2013-09-06 / Business

Gun safety offered at Kosho karate center

By Ben Meiklejohn
Staff Writer

BIDDEFORD – A local martial arts training company offers a variety of courses for women and gun owners to learn more about keeping themselves safe. Kosho Karate owner Bryan LaBrecque, a former U.S. Air Force security specialist who used to guard nuclear weapons and fly helicopters, said his courses seek to heighten people’s awareness about their surroundings.

“The goal is not to make people paranoid, but just make them aware of what’s going on.”

On Sept. 14, Kosho Karate will teach a one-day National Rifle Association basic pistol/concealed carry weapons course that includes shooting at a range in Kennebunk, and free ammunition; a gun will be provided for participants who don’t own one. On Sept. 28, the center will offer a oneday airsoft force-on-force course that uses “airsoft” rubber pellets shot from exact replica firearms, to “teach people how to shoot in reality-based situations,” LaBrecque said.

The force-on-force course allows people to go through “play-by-plays” of what they would do in certain situations, and to test their reaction times with the guns, LaBrecque said.

“We teach people who have never handled a weapon before,” he said. “The biggest response I’ve got from people is how it brings out awareness.”

In addition to teaching cardio kickboxing and martial arts, Kosho Karate also offers personal protection just for women.

Laura Giguere, 43, of Biddeford, used to work in law enforcement as a dispatcher. She took both the women’s self-defense and force-on-force courses because she realized that “police are all good, and they mean well, but they’re really there for after the fact … the major factor in protecting yourself is – because things can happen very quickly – you need to have greater awareness.”

LaBrecque said 23 women took the last personal protection course. The course is offered every few weeks. There are also multiple skill levels, so repeat students can advance to a higher level over time, up to five or six levels.

One portion of the personal protection class is to learn how to defend with tactical pens – regular writing pens made out of steel and with sharp ridges, “because you can carry them anywhere,” LaBrecque said.

Students start by practicing exercises in situations with the pen already in their hand. At level two, they practice using multiple weapons, or drawing a weapon from wherever they carry it.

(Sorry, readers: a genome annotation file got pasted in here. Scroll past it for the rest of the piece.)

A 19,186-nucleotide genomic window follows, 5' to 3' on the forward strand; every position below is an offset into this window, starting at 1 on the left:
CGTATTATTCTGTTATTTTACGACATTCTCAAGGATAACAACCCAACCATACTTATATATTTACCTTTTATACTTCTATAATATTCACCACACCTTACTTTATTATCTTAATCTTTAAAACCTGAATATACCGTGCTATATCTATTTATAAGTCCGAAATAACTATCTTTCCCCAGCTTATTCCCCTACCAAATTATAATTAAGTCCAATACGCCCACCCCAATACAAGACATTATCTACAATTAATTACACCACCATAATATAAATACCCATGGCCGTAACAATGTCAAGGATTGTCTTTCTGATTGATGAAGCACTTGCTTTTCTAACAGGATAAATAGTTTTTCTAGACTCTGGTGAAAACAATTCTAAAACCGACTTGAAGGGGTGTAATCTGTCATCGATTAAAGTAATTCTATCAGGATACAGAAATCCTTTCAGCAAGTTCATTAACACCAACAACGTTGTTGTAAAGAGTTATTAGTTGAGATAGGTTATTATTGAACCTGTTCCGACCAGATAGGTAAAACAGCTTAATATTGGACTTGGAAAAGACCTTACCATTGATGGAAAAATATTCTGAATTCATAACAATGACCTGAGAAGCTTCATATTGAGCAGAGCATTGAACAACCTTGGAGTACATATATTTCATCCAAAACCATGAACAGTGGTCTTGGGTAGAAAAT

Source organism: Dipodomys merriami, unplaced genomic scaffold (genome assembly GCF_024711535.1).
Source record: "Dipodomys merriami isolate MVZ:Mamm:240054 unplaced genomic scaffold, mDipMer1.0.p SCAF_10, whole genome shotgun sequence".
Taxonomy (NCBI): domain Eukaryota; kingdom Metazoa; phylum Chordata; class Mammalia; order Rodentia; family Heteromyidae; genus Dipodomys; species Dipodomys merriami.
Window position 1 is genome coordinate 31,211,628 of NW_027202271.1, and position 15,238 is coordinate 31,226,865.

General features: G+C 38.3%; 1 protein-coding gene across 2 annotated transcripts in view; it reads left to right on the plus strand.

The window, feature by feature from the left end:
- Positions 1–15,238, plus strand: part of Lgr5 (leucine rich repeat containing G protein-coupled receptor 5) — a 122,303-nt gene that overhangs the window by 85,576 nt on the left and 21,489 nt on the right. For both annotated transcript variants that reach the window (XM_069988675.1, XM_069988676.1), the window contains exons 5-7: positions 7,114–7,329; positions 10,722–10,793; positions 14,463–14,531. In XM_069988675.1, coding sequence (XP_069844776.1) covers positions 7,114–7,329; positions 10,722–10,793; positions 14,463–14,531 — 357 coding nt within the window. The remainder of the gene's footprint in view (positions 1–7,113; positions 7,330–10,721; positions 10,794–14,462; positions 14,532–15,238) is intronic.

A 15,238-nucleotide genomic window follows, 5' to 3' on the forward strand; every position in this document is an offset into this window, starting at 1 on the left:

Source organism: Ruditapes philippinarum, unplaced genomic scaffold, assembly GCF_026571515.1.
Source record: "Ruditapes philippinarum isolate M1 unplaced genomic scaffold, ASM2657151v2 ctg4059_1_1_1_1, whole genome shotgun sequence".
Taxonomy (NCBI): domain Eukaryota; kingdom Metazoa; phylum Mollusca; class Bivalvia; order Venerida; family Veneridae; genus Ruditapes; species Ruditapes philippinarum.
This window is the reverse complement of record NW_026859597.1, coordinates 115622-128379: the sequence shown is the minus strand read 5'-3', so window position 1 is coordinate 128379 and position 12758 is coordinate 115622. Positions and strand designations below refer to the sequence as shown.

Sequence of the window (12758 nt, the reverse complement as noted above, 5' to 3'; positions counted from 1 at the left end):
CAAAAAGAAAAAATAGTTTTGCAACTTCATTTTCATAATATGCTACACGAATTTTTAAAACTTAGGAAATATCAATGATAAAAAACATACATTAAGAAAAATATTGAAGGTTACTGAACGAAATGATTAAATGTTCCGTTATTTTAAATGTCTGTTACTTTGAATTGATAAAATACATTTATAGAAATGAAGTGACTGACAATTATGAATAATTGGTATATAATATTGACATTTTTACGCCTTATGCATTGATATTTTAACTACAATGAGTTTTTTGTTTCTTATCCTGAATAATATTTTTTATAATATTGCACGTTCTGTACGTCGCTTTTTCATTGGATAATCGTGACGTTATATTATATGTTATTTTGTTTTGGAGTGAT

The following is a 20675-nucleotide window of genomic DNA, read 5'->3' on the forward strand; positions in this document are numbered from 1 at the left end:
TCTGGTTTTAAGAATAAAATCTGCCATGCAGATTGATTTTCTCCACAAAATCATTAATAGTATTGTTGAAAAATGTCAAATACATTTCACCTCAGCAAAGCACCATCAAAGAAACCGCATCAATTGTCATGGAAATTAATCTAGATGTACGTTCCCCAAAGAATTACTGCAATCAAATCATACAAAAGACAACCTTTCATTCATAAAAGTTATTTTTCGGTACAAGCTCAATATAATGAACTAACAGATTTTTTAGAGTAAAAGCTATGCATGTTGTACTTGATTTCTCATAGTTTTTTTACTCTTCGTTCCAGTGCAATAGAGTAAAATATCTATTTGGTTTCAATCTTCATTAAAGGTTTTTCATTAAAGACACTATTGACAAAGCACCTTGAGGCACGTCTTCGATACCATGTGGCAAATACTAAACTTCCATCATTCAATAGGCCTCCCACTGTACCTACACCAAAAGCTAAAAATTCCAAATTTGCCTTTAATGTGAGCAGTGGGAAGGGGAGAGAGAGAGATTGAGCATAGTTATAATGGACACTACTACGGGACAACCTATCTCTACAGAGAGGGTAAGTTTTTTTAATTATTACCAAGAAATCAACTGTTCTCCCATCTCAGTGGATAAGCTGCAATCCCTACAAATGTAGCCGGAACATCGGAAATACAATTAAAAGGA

“Can you get to it? If you’re on your own, where do you keep your weapon?” LaBrecque asked.

Women role play during scenarios such as being at an ATM, in a bedroom, or even in a restaurant.

“From the time you hear that bedroom window break, you have about six seconds on average before that person is on you,” LaBrecque said.

In the bedroom scenario, the women enact situations with a pistol at different locations in the room – on the nightstand, in a box, in a safe, under the bed, or on the other side of the room.

“Each time, it takes a little longer (to get the gun),” he said. “They are all realitybased scenarios based on real-life situations.”

Amanda Boucouvalas, 28, said she took the women’s self-defense course in March because “living where I live (in downtown Biddeford), it’s not the best for safety.” Now, she’s a regular student of Kosho Karate’s adult martial arts classes.

Boucouvalos said the important thing she has learned is to be “very aware – not being absorbed in your phone while you are walking. These days everyone has a million things on their minds, and they’re all walking around with their heads in their phones.”

“Avoidance is the best method of protection,” LaBrecque said.

Giguere said any woman can benefit from taking the self-defense class; when she took it, there was a woman in her 80s in the class.

“There is no age limit or health limit,” she said. “There are simple things you, or anybody, can do (during an attack) to help yourself.”

Boucouvalos said that as a 112-pound, 5-foot, 3-inch woman, she was often frightened walking at night because she felt small and defenseless.

“Bryan taught me that if I was ever attacked, even with what I was, as long as I was doing the right things, it wouldn’t matter how big the guy was,” Boucouvalos said. “If I hit him in the right places, I could give myself enough time to run away,”

“I’m glad to be learning this stuff,” she added, “but hopefully I don’t ever have to use it.”

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